UK Flour Millers launches annual Fibre February campaign

By Gill Hyslop

- Last updated on GMT

Rothamsted scientists are working on increasing the fibre content in white flour. Pic: GettyImages/fotodigital
Rothamsted scientists are working on increasing the fibre content in white flour. Pic: GettyImages/fotodigital

Related tags UK Flour Millers Flour Fibre fibre gap Gut health Obesity Fibre February

The UK Flour Millers has launched its annual Fibre February campaign, driving home the message that flour-based foods are a natural source of fibre.

This is the month when Brits are encouraged to stop and think about increasing their fibre intake – proven to be a critical component in improving digestive and heart health, reducing the risk of cardiovascular disease, type 2 diabetes, colorectal cancer and obesity.

Despite the benefits though, the fibre gap is a persistent challenge – with only 9% of British adults actively consuming the recommended 24g-30g fibre per day.

According to the UK Flour Millers, adding fibre to a daily diet plan can be as simple as small swaps – amending recipes to include wholemeal flour or choosing 50:50, seeded or wholemeal bread products.

Its Fibre February campaign has enlisted a registered nutritionist, who will share her expertise in making it easy to include fibre on a daily basis. It has also recruit three top social media influencers, who will each create video content of an existing FAB Flour recipe.

To get kids involved and enthused, UK Flour Mills has partnered with Food: A Fact of Life to spread the word in schools, while the Food Teachers’ Centre is running a spot on its Facebook page to promote the event. Ramping up the fun is a weekly competition on Twitter.

Helping a leopard to change its spots

The nation’s preference for white over wholemeal is well known, and as the old proverbial ‘a leopard cannot change its spots’ essentially remains true, UK researchers are working to make it easier for consumers to get their fibre fill.

This month, the association is hosting a webinar to highlight the research being done by a team of researchers at Rothamsted to increase the current level of fibre in white flour from 4% to 6% through breeding techniques rather than genetic engineering.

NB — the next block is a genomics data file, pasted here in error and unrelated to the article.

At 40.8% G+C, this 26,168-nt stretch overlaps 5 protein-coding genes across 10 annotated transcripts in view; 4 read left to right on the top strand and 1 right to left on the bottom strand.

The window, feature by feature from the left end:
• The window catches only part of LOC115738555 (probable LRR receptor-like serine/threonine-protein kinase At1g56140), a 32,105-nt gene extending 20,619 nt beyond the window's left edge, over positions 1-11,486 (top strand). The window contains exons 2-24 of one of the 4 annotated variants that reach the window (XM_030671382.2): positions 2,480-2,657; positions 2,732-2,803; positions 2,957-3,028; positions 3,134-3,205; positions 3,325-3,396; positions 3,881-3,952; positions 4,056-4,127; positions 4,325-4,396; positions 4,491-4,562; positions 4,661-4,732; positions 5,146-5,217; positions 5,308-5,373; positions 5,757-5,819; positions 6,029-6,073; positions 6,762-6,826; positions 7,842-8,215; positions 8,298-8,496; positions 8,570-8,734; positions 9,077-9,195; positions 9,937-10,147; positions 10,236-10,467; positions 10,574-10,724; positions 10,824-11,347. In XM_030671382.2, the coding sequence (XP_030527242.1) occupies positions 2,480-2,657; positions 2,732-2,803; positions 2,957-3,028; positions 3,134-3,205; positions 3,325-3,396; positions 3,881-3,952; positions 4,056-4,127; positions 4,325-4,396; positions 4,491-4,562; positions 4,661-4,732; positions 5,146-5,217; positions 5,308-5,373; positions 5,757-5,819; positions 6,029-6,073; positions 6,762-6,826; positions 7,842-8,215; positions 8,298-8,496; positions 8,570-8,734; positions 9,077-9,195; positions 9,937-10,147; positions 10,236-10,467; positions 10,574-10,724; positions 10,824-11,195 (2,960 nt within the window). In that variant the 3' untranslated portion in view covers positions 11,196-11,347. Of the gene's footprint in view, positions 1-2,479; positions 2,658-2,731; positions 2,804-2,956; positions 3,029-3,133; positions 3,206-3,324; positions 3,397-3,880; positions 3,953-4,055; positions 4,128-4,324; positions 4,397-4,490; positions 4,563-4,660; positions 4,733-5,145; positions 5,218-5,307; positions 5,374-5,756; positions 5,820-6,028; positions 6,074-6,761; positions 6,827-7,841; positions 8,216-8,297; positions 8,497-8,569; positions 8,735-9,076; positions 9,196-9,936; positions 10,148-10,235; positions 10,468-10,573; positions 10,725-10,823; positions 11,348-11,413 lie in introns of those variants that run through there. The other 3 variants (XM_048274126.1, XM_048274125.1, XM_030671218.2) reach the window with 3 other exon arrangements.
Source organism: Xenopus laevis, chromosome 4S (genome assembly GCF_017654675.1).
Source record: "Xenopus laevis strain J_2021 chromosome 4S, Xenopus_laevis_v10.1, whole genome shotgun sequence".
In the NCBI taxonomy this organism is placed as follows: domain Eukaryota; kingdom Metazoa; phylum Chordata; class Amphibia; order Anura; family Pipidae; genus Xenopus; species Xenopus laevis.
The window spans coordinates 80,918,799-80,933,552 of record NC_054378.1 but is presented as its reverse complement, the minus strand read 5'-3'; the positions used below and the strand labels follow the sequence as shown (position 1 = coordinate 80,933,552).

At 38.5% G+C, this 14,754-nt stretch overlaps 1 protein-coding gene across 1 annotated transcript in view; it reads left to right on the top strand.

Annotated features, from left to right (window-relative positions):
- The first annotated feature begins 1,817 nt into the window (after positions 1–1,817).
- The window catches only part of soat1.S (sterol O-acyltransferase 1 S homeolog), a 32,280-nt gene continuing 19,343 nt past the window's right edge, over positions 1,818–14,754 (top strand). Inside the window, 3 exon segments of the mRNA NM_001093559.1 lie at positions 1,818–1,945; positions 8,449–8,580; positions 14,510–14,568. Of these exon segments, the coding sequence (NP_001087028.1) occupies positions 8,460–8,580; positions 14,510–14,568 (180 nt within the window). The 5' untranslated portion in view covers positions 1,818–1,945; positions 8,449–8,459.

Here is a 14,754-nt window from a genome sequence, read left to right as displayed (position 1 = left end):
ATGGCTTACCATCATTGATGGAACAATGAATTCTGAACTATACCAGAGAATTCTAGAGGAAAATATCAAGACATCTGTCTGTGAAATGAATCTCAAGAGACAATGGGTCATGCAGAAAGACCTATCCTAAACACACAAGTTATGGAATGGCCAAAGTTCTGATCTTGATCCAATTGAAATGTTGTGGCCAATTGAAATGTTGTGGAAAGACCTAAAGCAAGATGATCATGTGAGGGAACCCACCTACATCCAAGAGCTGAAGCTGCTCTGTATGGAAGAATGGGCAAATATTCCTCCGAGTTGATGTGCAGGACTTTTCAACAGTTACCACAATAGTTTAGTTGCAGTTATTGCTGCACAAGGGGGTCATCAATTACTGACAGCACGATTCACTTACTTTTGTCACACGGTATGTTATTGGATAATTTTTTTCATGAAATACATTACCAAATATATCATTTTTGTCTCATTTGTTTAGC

“Around 49% of bread bought in the UK is white bread, compared with just 5% wholemeal,”​ said project leader Peter Shewry.

“This is perfectly understandable, because it’s cheap, has a long shelf life, and consumers prefer the taste.

“But while you can’t change what people eat, we’ve been looking at increasing the fibre content of white bread without transforming it into something totally different which consumers won’t buy or increasing the price.”

According to the scientists, the new flour makes a quality white loaf – but with all the added health benefits that come from eating wholemeal bread. It also provides an additional route for bread manufacturers to produce loaves that contain both white and wholemeal flours, or with fibre from other sources added.

“We’ve developed genetic markers that can easily be used by plant breeders to identify which individual wheat plants have the high fibre genes,”​ added Shewry.

“This will allow them to incorporate the high fibre into elite wheat lines – and opens the possibility of significant increases in dietary fibre intake for everyone.”

'Pulling out all the stops'

Priya Nicholas, UK Flour Millers communications manager, said: “Once again, we’re pulling out all the stops to increase the public’s awareness and consumption of fibre in their everyday flour-based products.

“We’re particularly delighted to be working with partners who can effectively bring the message into schools, while working with social media influencers is a great way of showing that baking with flour is a fun way of increasing fibre intake.”

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